A quarterback with complete ownership—and control—of his scheme has become an accurate determiner of a team’s offensive ceiling. Both the Eagles and Dolphins fielded offenses that failed to meet expectations this season, and it’s probably not a coincidence that the play-callers for each gave his quarterback a limited amount of wiggle room before the snap. The ability to totally decipher increasingly complex defenses and get an offense into the right play has become the equalizer. A quarterback with outstanding physical traits is nice; one who can see a defense like Neo sees The Matrix is better.

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Carson Palmer—and his use of virtual reality as part of his exhaustive preparation routine—wasn’t far off. With a career year at age 36, Palmer was just one of several examples of how increased cognitive authority can breathe new life into a quarterback’s career. Even in 2013, Peyton Manning’s production had outlasted his body. Anyone who watches Brady throw the deep ball now can see his skills have diminished, but his mind might still be the most dangerous offensive weapon in football. Quarterbacks who know more are able to do more, and these days, quarterbacks know more than ever.

The Growing Value of Pass-Rushing Tackles

Last week, when I asked Sean McDermott about the increased value of interior pass-rushing threats like Kawann Short, he pointed to quarterbacks like Brady. New England and Cincinnati finished first and second in average release time this season and fifth and first, respectively, in offensive DVOA. Some of the league’s best offenses are some of the league’s fastest-working offenses, and disrupting those passing games is dependent upon having a player who can push the pocket and push it fast.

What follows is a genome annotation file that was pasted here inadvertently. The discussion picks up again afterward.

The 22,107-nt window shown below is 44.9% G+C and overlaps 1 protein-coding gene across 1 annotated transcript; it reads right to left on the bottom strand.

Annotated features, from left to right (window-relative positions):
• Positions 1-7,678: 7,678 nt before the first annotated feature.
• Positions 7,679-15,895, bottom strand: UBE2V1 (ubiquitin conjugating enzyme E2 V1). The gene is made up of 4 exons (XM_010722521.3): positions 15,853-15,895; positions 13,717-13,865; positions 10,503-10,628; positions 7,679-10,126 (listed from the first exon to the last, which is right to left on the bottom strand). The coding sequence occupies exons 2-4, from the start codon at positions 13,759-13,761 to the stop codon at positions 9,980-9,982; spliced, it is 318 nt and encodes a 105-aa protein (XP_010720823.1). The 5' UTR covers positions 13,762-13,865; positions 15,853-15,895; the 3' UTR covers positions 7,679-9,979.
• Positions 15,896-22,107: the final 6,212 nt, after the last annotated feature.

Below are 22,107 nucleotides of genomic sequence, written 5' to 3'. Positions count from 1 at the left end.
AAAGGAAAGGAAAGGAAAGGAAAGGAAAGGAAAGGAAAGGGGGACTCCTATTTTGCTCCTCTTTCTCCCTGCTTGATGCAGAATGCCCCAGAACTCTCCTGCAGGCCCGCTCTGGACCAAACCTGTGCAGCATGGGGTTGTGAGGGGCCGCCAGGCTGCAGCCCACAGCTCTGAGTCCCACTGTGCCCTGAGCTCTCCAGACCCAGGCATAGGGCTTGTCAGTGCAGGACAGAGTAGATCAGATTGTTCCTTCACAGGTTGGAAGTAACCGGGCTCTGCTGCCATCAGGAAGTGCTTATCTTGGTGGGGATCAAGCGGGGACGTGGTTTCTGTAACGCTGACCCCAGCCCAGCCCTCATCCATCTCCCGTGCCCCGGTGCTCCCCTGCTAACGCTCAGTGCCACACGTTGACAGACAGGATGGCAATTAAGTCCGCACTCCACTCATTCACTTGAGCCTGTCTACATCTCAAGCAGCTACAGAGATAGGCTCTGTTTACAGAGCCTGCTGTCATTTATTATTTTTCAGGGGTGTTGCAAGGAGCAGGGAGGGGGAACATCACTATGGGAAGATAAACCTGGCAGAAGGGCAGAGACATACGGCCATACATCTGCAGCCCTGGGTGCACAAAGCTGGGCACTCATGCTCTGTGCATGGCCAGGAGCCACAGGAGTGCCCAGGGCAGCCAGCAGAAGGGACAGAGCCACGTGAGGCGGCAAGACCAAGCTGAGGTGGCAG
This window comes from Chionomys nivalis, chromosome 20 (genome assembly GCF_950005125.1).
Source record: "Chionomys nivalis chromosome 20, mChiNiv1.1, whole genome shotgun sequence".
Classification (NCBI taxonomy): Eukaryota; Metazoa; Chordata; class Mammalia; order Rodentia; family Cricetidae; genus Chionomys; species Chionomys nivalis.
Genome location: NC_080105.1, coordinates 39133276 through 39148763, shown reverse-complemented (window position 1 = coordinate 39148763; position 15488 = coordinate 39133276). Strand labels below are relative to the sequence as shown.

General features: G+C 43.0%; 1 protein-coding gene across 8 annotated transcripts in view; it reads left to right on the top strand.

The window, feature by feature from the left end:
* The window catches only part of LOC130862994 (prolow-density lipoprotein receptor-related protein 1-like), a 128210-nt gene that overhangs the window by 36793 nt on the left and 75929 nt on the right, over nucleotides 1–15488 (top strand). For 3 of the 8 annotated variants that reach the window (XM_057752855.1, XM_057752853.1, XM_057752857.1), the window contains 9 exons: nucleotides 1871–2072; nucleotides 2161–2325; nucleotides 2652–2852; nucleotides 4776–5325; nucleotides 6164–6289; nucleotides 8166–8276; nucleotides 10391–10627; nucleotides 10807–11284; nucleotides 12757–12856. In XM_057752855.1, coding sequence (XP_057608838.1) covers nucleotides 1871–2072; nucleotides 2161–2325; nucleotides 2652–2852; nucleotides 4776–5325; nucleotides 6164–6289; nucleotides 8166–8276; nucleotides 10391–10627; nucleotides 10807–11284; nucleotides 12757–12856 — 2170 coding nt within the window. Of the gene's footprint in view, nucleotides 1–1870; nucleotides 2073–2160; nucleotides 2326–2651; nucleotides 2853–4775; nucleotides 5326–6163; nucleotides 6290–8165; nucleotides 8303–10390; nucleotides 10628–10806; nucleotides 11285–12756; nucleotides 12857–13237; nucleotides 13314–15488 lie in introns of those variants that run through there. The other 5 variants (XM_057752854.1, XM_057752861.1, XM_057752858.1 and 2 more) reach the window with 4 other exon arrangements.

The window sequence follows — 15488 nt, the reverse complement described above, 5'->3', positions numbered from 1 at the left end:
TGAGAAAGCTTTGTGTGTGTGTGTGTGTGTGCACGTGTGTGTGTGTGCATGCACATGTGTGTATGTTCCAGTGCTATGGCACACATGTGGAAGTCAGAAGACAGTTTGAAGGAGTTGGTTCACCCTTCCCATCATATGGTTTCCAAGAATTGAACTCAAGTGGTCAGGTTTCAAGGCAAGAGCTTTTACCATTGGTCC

Short is just one instance of an interior player who acted as the centerpiece of a quality defense’s pass rush in 2015. Carlos Dunlap had 2.5 more sacks than Geno Atkins this season, but make no mistake: Atkins is the disrupter for the Bengals, who went from dead last in pressure percentage last year with Atkins on the shelf to eighth this year with him back. Michael Bennett was a terror when moved inside for the Seahawks. And Aaron Donald was sent here from the future.

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Finding a player who can hold up inside while also being able to teleport to the quarterback has almost become a necessity. Von Miller and DeMarcus Ware were dominant in the Broncos’ Super Bowl run, but they got plenty of help from the likes of Derek Wolfe and Malik Jackson. The latter should make for an interesting case study in the value of interior linemen whose best trait is the ability to bother quarterbacks. Jackson is a 26-year-old free agent coming off a breakout year, and the market for him come March should be robust. He exists in a world where Ndamukong Suh, a defensive tackle, is the richest defensive player in the NFL. Five years ago, that would have been unthinkable.